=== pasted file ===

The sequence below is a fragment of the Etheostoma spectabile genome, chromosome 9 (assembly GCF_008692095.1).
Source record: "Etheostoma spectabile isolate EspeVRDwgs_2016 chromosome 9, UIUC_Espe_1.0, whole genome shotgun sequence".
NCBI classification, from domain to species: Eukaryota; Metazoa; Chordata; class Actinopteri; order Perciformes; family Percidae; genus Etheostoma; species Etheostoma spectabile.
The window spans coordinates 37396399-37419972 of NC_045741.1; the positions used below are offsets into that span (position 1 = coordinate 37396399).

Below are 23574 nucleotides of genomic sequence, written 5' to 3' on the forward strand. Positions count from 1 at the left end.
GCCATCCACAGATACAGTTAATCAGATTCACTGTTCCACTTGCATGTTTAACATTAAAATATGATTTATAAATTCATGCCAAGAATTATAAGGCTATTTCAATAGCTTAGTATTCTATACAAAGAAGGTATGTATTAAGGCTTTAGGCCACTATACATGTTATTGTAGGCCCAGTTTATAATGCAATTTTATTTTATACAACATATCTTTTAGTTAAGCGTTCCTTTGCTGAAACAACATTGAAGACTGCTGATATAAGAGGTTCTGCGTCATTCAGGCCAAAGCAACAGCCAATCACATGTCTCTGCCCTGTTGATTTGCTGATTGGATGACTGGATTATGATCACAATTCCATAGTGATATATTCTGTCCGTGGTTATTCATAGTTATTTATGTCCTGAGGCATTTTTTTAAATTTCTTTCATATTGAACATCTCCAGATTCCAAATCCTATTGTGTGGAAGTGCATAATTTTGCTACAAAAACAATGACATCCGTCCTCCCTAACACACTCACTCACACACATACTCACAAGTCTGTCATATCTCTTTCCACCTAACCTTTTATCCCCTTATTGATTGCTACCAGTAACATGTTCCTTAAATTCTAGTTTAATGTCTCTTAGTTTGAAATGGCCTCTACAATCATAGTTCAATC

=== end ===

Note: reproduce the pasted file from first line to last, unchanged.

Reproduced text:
The sequence below is a fragment of the Etheostoma spectabile genome, chromosome 9 (assembly GCF_008692095.1).
Source record: "Etheostoma spectabile isolate EspeVRDwgs_2016 chromosome 9, UIUC_Espe_1.0, whole genome shotgun sequence".
NCBI classification, from domain to species: Eukaryota; Metazoa; Chordata; class Actinopteri; order Perciformes; family Percidae; genus Etheostoma; species Etheostoma spectabile.
The window spans coordinates 37396399-37419972 of NC_045741.1; the positions used below are offsets into that span (position 1 = coordinate 37396399).

Below are 23574 nucleotides of genomic sequence, written 5' to 3' on the forward strand. Positions count from 1 at the left end.
GCCATCCACAGATACAGTTAATCAGATTCACTGTTCCACTTGCATGTTTAACATTAAAATATGATTTATAAATTCATGCCAAGAATTATAAGGCTATTTCAATAGCTTAGTATTCTATACAAAGAAGGTATGTATTAAGGCTTTAGGCCACTATACATGTTATTGTAGGCCCAGTTTATAATGCAATTTTATTTTATACAACATATCTTTTAGTTAAGCGTTCCTTTGCTGAAACAACATTGAAGACTGCTGATATAAGAGGTTCTGCGTCATTCAGGCCAAAGCAACAGCCAATCACATGTCTCTGCCCTGTTGATTTGCTGATTGGATGACTGGATTATGATCACAATTCCATAGTGATATATTCTGTCCGTGGTTATTCATAGTTATTTATGTCCTGAGGCATTTTTTTAAATTTCTTTCATATTGAACATCTCCAGATTCCAAATCCTATTGTGTGGAAGTGCATAATTTTGCTACAAAAACAATGACATCCGTCCTCCCTAACACACTCACTCACACACATACTCACAAGTCTGTCATATCTCTTTCCACCTAACCTTTTATCCCCTTATTGATTGCTACCAGTAACATGTTCCTTAAATTCTAGTTTAATGTCTCTTAGTTTGAAATGGCCTCTACAATCATAGTTCAATC